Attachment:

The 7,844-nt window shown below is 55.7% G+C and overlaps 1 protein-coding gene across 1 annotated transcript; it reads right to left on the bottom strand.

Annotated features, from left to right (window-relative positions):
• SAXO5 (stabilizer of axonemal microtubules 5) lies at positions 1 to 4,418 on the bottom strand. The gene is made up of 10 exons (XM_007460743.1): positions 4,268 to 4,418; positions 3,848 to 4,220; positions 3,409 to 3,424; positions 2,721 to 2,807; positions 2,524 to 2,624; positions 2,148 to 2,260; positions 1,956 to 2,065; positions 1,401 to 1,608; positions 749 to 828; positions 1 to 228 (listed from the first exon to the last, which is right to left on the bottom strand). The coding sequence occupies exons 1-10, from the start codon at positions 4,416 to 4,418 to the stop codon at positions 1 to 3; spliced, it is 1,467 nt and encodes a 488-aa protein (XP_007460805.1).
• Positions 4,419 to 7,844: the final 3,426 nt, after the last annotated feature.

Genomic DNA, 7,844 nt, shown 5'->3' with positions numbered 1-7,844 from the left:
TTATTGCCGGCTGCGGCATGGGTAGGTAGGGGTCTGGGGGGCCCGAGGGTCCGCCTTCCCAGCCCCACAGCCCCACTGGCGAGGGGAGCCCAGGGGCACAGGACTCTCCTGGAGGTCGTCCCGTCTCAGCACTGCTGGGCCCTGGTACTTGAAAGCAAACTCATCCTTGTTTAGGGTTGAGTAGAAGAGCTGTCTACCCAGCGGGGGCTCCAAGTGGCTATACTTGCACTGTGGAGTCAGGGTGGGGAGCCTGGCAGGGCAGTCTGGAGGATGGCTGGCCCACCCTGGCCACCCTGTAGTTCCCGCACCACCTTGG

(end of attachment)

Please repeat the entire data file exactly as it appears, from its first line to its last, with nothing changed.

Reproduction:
The 7,844-nt window shown below is 55.7% G+C and overlaps 1 protein-coding gene across 1 annotated transcript; it reads right to left on the bottom strand.

Annotated features, from left to right (window-relative positions):
• SAXO5 (stabilizer of axonemal microtubules 5) lies at positions 1 to 4,418 on the bottom strand. The gene is made up of 10 exons (XM_007460743.1): positions 4,268 to 4,418; positions 3,848 to 4,220; positions 3,409 to 3,424; positions 2,721 to 2,807; positions 2,524 to 2,624; positions 2,148 to 2,260; positions 1,956 to 2,065; positions 1,401 to 1,608; positions 749 to 828; positions 1 to 228 (listed from the first exon to the last, which is right to left on the bottom strand). The coding sequence occupies exons 1-10, from the start codon at positions 4,416 to 4,418 to the stop codon at positions 1 to 3; spliced, it is 1,467 nt and encodes a 488-aa protein (XP_007460805.1).
• Positions 4,419 to 7,844: the final 3,426 nt, after the last annotated feature.

Genomic DNA, 7,844 nt, shown 5'->3' with positions numbered 1-7,844 from the left:
TTATTGCCGGCTGCGGCATGGGTAGGTAGGGGTCTGGGGGGCCCGAGGGTCCGCCTTCCCAGCCCCACAGCCCCACTGGCGAGGGGAGCCCAGGGGCACAGGACTCTCCTGGAGGTCGTCCCGTCTCAGCACTGCTGGGCCCTGGTACTTGAAAGCAAACTCATCCTTGTTTAGGGTTGAGTAGAAGAGCTGTCTACCCAGCGGGGGCTCCAAGTGGCTATACTTGCACTGTGGAGTCAGGGTGGGGAGCCTGGCAGGGCAGTCTGGAGGATGGCTGGCCCACCCTGGCCACCCTGTAGTTCCCGCACCACCTTGG